named - Internet domain name server
named [ -4 ] [ -6 ] [ -c config-file ] [ -d debug-level ] [ -f ] [
-g ] [ -n #cpus ] [ -p port ] [ -s ] [ -t directory ] [ -u user ]
[ -v ] [ -x cache-file ]
named is a Domain Name System (DNS) server, part of the BIND 9 distri-
bution from ISC. For more information on the DNS, see RFCs 1033, 1034,
When invoked without arguments, named will read the default configura-
tion file /etc/namedb/named.conf, read any initial data, and listen for
-4 Use IPv4 only even if the host machine is capable of IPv6. -4
and -6 are mutually exclusive.
-6 Use IPv6 only even if the host machine is capable of IPv4. -4
and -6 are mutually exclusive.
Use config-file as the configuration file instead of the
default, /etc/namedb/named.conf. To ensure that reloading the
configuration file continues to work after the server has
changed its working directory due to to a possible directory
option in the configuration file, config-file should be an abso-
Set the daemon's debug level to debug-level. Debugging traces
from named become more verbose as the debug level increases.
-f Run the server in the foreground (i.e. do not daemonize).
-g Run the server in the foreground and force all logging to
Create #cpus worker threads to take advantage of multiple CPUs.
If not specified, named will try to determine the number of CPUs
present and create one thread per CPU. If it is unable to
determine the number of CPUs, a single worker thread will be
Listen for queries on port port. If not specified, the default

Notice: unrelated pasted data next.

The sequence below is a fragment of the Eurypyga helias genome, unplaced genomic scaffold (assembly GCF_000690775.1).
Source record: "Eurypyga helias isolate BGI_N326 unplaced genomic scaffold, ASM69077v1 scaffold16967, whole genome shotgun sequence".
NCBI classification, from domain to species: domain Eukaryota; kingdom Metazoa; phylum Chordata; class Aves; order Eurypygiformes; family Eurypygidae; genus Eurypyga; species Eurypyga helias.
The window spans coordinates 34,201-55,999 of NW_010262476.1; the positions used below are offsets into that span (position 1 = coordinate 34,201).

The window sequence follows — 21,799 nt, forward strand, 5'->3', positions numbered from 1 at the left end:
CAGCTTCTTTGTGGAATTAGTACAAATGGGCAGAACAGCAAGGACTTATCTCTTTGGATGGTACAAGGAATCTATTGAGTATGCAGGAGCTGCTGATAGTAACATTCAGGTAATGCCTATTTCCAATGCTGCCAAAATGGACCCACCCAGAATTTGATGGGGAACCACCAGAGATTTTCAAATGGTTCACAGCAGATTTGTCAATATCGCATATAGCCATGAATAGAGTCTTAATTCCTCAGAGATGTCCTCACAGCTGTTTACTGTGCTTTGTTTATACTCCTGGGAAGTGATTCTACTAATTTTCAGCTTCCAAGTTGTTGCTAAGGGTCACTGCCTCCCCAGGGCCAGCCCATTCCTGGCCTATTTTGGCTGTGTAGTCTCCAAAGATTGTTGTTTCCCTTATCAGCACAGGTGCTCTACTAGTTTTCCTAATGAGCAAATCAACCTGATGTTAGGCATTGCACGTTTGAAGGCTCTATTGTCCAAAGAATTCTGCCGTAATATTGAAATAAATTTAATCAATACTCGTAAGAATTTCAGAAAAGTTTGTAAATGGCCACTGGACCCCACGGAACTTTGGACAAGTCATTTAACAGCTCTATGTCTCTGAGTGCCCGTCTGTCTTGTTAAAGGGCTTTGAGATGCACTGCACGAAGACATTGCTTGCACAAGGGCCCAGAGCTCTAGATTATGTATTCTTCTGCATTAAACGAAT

is port 53.
-s Write memory usage statistics to stdout on exit.
Note: This option is mainly of interest to BIND 9 developers and
may be removed or changed in a future release.
chroot() to directory after processing the command line argu-
ments, but before reading the configuration file.
Warning: This option should be used in conjunction with the -u
option, as chrooting a process running as root doesn't enhance
security on most systems; the way chroot() is defined allows a
process with root privileges to escape a chroot jail.
setuid() to user after completing privileged operations, such as
creating sockets that listen on privileged ports.
Note: On Linux, named uses the kernel's capability mechanism to
drop all root privileges except the ability to bind() to a priv-
ileged port and set process resource limits. Unfortunately,
this means that the -u option only works when named is run on
kernel 2.2.18 or later, or kernel 2.3.99-pre3 or later, since
previous kernels did not allow privileges to be retained after
-v Report the version number and exit.
Load data from cache-file into the cache of the default view.
Warning: This option must not be used. It is only of interest to
BIND 9 developers and may be removed or changed in a future
In routine operation, signals should not be used to control the name-
server; rndc should be used instead.
SIGHUP Force a reload of the server.
Shut down the server.
The result of sending any other signals to the server is undefined.
The named configuration file is too complex to describe in detail here.
A complete description is provided in the BIND 9 Administrator Refer-
The default configuration file.
The default process-id file.
RFC 1033, RFC 1034, RFC 1035, rndc(8), lwresd(8), BIND 9 Administrator
Internet Systems Consortium
BIND9 June 30, 2000 NAMED(8)